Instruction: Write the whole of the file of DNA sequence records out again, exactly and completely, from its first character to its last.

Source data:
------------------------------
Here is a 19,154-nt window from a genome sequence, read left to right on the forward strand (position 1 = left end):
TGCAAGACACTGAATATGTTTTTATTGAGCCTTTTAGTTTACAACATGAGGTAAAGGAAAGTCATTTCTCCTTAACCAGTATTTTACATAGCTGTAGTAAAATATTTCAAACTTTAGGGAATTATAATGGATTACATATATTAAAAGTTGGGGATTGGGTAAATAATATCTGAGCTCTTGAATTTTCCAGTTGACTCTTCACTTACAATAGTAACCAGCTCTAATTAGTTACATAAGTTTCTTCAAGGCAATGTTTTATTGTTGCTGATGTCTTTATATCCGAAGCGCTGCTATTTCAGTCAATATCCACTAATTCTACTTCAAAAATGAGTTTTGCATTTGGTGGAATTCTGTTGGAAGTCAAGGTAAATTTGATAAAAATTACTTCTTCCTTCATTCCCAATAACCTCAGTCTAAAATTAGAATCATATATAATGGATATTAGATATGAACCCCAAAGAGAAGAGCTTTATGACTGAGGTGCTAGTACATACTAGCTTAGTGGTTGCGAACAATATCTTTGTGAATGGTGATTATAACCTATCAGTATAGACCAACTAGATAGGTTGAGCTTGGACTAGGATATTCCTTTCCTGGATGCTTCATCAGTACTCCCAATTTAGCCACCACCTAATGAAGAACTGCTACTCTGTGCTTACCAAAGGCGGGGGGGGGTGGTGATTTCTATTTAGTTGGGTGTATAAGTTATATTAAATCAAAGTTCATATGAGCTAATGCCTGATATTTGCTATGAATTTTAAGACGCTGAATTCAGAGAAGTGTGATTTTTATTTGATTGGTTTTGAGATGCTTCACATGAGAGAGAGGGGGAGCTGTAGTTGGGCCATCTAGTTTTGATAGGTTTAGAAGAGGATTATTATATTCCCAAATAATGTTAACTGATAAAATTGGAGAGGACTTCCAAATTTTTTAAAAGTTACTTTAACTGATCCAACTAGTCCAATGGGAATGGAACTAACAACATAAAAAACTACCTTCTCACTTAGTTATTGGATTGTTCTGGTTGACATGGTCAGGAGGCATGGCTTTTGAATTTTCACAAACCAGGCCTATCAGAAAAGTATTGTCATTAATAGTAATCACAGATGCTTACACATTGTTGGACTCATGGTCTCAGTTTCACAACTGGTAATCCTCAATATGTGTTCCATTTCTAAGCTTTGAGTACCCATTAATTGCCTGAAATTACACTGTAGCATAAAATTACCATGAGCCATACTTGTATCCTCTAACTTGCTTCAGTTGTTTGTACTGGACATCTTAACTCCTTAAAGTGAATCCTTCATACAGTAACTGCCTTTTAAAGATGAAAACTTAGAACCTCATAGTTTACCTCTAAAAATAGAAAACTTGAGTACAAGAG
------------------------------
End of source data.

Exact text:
Here is a 19,154-nt window from a genome sequence, read left to right on the forward strand (position 1 = left end):
TGCAAGACACTGAATATGTTTTTATTGAGCCTTTTAGTTTACAACATGAGGTAAAGGAAAGTCATTTCTCCTTAACCAGTATTTTACATAGCTGTAGTAAAATATTTCAAACTTTAGGGAATTATAATGGATTACATATATTAAAAGTTGGGGATTGGGTAAATAATATCTGAGCTCTTGAATTTTCCAGTTGACTCTTCACTTACAATAGTAACCAGCTCTAATTAGTTACATAAGTTTCTTCAAGGCAATGTTTTATTGTTGCTGATGTCTTTATATCCGAAGCGCTGCTATTTCAGTCAATATCCACTAATTCTACTTCAAAAATGAGTTTTGCATTTGGTGGAATTCTGTTGGAAGTCAAGGTAAATTTGATAAAAATTACTTCTTCCTTCATTCCCAATAACCTCAGTCTAAAATTAGAATCATATATAATGGATATTAGATATGAACCCCAAAGAGAAGAGCTTTATGACTGAGGTGCTAGTACATACTAGCTTAGTGGTTGCGAACAATATCTTTGTGAATGGTGATTATAACCTATCAGTATAGACCAACTAGATAGGTTGAGCTTGGACTAGGATATTCCTTTCCTGGATGCTTCATCAGTACTCCCAATTTAGCCACCACCTAATGAAGAACTGCTACTCTGTGCTTACCAAAGGCGGGGGGGGGTGGTGATTTCTATTTAGTTGGGTGTATAAGTTATATTAAATCAAAGTTCATATGAGCTAATGCCTGATATTTGCTATGAATTTTAAGACGCTGAATTCAGAGAAGTGTGATTTTTATTTGATTGGTTTTGAGATGCTTCACATGAGAGAGAGGGGGAGCTGTAGTTGGGCCATCTAGTTTTGATAGGTTTAGAAGAGGATTATTATATTCCCAAATAATGTTAACTGATAAAATTGGAGAGGACTTCCAAATTTTTTAAAAGTTACTTTAACTGATCCAACTAGTCCAATGGGAATGGAACTAACAACATAAAAAACTACCTTCTCACTTAGTTATTGGATTGTTCTGGTTGACATGGTCAGGAGGCATGGCTTTTGAATTTTCACAAACCAGGCCTATCAGAAAAGTATTGTCATTAATAGTAATCACAGATGCTTACACATTGTTGGACTCATGGTCTCAGTTTCACAACTGGTAATCCTCAATATGTGTTCCATTTCTAAGCTTTGAGTACCCATTAATTGCCTGAAATTACACTGTAGCATAAAATTACCATGAGCCATACTTGTATCCTCTAACTTGCTTCAGTTGTTTGTACTGGACATCTTAACTCCTTAAAGTGAATCCTTCATACAGTAACTGCCTTTTAAAGATGAAAACTTAGAACCTCATAGTTTACCTCTAAAAATAGAAAACTTGAGTACAAGAG